The letter that sparked the Olympic scandal may have come from Tom Welch's secretary, but the former head of the Salt Lake Organizing Committee said he had nothing to do with the leak to a local television station.

"It's nothing that would have benefitted me. I was so far from play in the Olympics at the time. I'd been gone two years," Tom Welch told the Deseret News. He said he had not talked with his former secretary, Stephanie Pate, since 1997, the year he resigned as SLOC president.

Pate's attorney confirmed Tuesday that she told federal investigators that in the fall of 1998, she gave to SLOC trustee Ken Bullock a letter detailing a college scholarship to the daughter of an International Olympic Committee member. Her attorney, Greg Skordas, said Pate was not willing to talk with the media.

However, Skordas released a statement from Pate that said Bullock "had concerns about alleged improprieties continuing at the Olympic Committee which he wanted to address with Frank Joklik, then President of SLOC."

Pate said in her statement that because of "Bullock's position as a SLOC board member, I had no reason to deny his request, nor believe the information I presented to him would be given to anyone other than his stated intent.

"Members of the media will have to contact Mr. Bullock as to why and how the information was distributed."

Skordas said Pate "felt pressured" to turn over the letter when asked because she said Bullock was accompanied by his friend, the late Dave Watson, who worked for US WEST and helped Pate secure a job there after she left SLOC.

During one of at least eight interviews she had with federal investigators in late 1998 or early 1999, Pate told investigators she delivered the letter to Bullock in a downtown parking lot, Skordas said.

She also told investigators that when she asked Watson how the letter turned up on a Nov. 24, 1998, news report on KTVX, he told her Bullock gave the letter to Brian Hatch, who was Salt Lake Mayor Deedee Corradini's deputy mayor. Pate indicated that Watson said it was Hatch who turned the letter over to Channel 4 reporter Chris Vanocur, whose story led to local, national and international investigations into the more than $1 million spent to secure the votes of IOC members for Salt Lake's 2002 Winter Games bid.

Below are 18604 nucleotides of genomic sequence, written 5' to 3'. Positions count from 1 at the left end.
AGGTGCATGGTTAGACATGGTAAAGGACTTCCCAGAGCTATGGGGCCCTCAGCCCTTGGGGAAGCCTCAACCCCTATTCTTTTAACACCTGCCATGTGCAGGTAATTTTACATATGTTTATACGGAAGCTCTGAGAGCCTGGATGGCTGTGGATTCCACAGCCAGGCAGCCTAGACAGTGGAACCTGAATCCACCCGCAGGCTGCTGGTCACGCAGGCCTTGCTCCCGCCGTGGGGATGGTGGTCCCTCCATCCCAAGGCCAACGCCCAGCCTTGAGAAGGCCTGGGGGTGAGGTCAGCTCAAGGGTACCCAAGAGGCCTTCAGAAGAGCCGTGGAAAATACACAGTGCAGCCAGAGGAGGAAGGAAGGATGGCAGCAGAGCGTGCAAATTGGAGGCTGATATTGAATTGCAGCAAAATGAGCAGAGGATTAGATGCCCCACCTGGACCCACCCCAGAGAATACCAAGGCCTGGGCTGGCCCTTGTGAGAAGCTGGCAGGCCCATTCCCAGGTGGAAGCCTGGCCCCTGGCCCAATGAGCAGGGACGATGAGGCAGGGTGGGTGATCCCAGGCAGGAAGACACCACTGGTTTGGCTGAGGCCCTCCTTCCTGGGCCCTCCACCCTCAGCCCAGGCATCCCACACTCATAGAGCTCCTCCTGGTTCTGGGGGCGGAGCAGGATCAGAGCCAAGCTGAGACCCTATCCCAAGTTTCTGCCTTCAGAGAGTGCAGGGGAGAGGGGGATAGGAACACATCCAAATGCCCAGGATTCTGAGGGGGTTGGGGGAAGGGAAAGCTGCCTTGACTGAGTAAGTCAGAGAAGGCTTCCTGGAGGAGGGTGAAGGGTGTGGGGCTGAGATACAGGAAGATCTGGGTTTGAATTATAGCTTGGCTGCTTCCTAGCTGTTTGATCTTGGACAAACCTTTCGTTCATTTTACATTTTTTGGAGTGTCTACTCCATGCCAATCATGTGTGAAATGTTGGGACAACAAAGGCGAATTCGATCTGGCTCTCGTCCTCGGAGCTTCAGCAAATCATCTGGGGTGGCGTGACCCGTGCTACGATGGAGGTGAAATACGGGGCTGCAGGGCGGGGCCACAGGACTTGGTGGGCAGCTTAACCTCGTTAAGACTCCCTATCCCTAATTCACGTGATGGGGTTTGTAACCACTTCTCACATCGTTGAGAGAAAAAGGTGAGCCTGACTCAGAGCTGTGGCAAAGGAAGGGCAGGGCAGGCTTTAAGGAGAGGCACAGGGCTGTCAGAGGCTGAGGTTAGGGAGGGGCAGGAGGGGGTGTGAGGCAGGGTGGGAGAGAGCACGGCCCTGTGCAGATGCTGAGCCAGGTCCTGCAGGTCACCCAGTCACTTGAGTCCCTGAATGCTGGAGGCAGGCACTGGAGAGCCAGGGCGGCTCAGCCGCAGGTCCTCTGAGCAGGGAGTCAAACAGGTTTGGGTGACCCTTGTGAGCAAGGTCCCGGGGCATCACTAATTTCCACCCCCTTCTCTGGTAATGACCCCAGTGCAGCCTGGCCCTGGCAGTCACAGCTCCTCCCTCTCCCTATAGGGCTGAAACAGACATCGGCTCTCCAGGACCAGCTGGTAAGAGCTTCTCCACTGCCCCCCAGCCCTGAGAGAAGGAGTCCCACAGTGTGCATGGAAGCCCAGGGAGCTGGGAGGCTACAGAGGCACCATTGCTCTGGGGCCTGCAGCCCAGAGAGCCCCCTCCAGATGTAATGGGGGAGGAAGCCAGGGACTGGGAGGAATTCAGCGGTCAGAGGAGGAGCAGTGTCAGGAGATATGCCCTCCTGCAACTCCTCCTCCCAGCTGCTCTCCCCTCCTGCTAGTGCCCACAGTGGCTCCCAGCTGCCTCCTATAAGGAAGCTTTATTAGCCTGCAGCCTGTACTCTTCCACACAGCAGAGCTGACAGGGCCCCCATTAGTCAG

Bullock said the account was not accurate. He said that although he did have a copy of the letter, he never gave it to Hatch or anyone else to give to a member of the media. He said he did not know what Watson might have done.

"That's not something I engaged in with Dave," Bullock said. He declined to say whether Pate was the source of the letter, which he said he wanted to validate his concerns about money being spent on IOC members.

Hatch also said he was not involved with the leak. In a telephone interview from New York City, Hatch said he did not know why he was named as the person who supplied the letter to Vanocur.

"That is the question I've been asking myself," he said. "The first time I saw the letter, in fact the only time I've seen the letter, was on the television screen for the Vanocur story. This was out of the blue."

Vanocur will not reveal who gave him the letter. "For more than three years, we have been giving the same response. In order to protect our sources, New 4 Utah does not discuss how it obtained the Olympic letter," Vanocur said.

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